Why everybody here is afraid from medication?

As most of you know I'm suffering long back from PAF and can't remember how was my life before it , I was on bisoprolol and warfarin earlier and I was happy when it was working , till I reached a point where beta blocker and flecainide were not working anymore and the attacks maybe weekly , then two cardiversions then ablation and the suffering is going on

I'm on sotalol again and warfarin and I'm willing to take them as a candy if they will stop the episodes

I'm on warfarin since 13 years now what ever the side effects I'm thanking god that warfarin is there to protect me from any possible stroke till now

I can understand that there are some side effects for few of us but I think we should compare between the benefits and negative impacts and since I know AF good most of us will find drugs as blessing

Am I right?

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  • Yes Maitha. I regard warfarin as my friend. I can endure most attacks if I am not anxious about a stroke. X

  • I agree Maitha. There seems to be an unhealthy reluctance to accept ones lot and take the pills. I really don't understand it either. I would take anything to not have the symptoms. Mind you if the drugs don't stop the episodes then there is an argument that maybe they are a waste of time and should not be taken but personally I would always discuss this with my consultant.

  • I j ust want you to know after suffering with AF for 13 yrs, Warfarin, countless drugs , periods of sheer hell, 16 cardioversions, 2 Ablations there is life after AF , been in sinus R 18 mths after 2nd Ablation, off warfarin and only take Beta blocker. So never give up hoping! don't get stressed, stay away from alcohol, get a gd cardiologist, Gps do not understand AF and never will,good luck.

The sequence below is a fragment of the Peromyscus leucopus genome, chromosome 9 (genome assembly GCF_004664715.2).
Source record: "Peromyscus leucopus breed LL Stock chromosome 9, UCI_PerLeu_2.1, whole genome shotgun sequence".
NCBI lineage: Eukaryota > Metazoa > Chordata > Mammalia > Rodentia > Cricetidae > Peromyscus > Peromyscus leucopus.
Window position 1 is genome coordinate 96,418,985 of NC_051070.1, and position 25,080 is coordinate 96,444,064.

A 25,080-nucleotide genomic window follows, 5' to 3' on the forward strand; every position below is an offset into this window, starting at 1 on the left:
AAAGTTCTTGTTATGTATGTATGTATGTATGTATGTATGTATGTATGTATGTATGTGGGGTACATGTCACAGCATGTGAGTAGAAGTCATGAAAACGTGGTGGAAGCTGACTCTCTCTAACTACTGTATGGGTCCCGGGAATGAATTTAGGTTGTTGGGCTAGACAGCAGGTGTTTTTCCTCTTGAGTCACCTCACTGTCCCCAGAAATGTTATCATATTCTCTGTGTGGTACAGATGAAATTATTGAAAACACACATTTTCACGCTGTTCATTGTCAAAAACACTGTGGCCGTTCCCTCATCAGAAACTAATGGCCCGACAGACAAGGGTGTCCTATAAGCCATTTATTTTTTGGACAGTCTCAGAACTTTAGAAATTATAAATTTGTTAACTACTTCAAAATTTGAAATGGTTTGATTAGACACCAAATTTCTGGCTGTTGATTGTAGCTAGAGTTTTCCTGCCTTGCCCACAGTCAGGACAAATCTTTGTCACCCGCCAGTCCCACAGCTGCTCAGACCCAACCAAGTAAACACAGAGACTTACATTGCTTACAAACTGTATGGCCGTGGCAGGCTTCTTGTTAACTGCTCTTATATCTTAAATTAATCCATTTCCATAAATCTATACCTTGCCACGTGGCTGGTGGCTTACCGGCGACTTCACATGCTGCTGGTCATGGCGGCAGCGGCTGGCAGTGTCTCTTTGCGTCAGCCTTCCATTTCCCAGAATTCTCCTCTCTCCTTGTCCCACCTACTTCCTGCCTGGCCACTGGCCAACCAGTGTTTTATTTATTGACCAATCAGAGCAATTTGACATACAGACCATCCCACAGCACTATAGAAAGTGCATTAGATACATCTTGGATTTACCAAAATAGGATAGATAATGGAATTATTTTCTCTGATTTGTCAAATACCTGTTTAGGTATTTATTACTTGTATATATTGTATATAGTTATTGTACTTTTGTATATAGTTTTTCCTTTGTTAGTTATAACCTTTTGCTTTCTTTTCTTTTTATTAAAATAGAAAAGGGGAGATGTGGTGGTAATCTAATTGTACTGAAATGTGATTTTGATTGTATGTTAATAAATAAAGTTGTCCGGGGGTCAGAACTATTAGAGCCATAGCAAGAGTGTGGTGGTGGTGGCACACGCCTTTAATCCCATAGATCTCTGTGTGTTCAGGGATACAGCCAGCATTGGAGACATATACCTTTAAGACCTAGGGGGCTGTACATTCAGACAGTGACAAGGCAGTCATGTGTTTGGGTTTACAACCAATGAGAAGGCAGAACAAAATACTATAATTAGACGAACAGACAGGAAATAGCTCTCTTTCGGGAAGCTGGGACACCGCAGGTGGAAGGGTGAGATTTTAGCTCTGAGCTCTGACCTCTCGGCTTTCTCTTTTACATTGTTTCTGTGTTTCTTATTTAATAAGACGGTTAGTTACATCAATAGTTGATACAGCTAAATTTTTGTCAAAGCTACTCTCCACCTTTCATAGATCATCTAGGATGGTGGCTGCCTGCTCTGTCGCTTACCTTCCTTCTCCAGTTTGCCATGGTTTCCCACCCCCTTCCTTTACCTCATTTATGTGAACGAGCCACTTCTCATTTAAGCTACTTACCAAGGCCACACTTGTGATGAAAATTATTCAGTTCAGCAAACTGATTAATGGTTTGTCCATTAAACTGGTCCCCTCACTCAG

• You are right. GP's do not understand afib at all, and most cardiologist do not either--a good electro-physiologist with understanding of cell biology and nutrition and supplements will always be very helpful and if they have highly informed and trained nurse practitioners working with them who know all this info about nutrition and supplements that is an addition to what you can figure out on your own by reading every body's research from all over the world--if you have questions or want the full article without paying for it, e mail the corresponding researcher of the article-he will thank you for your interest and send you by e mail, free of charge his entire research article.

    When my primary care doctor, near my home, finally saw a normal sinu s rhytm and a heart rate of 72, she was so relieved she said THANK YOUR CARDIOLOGIST!!! I thought she was going to get on her knees and pray. Every time I saw her she was afraid I was going to have a fatal event since my resting heart rate was 175. The first time I saw her I think her hands started to shake-0she probably wanted to send me to a hospital right away--which would have been the right thing to do .I told her I had an electrophysiologist-who I referred myself to with the help of my faxing multiple pages of abnormal ekg's, as I was not satisfied witht eh advis and skill of the cardiologists I had seen. I guess I cannot blame her. She was just glad Iwas on warfarin. I did tell her I was scheduled for an ablation and she wanted to know why I was not using the one electrophysilogist in their hospital system--i told --because my electro=physiologist is better aas he had a residency at the Cleveland Clinic and also publishes many research articles and writes text books and teaches in a Medical School. the hospital where he has the electrophysiology lab with 3 other electrophysiologists- is the 3rd best place in the entire USA for heart patients (the 1st to are Mayo clinic and Cleveland clinic). the Primary's electrophysiologist has none of the other's qualifications.--you can see e the good result.

  • I believe that all medications are designed to treat defects but for sure there will be side effects somewhere else but should be minor comparing with the main complain

    AF is so annoying and life threatening without anticoagulant , let's focus on the positive side of our medicine and try to ignore or at least don't focus on the negative side effects if minor

    Also as I understood medications here are not a cure , they are just to keep us safe and comfortable as much as possible

    All what I want right now is to stop those episodes and live normal life for few days at least a week! I will drink whatever medication to have that

    Maybe some of you may find my words so tough but actually I have been through a lot and I do appreciate the value of being healthy as the top blessing human being can have ever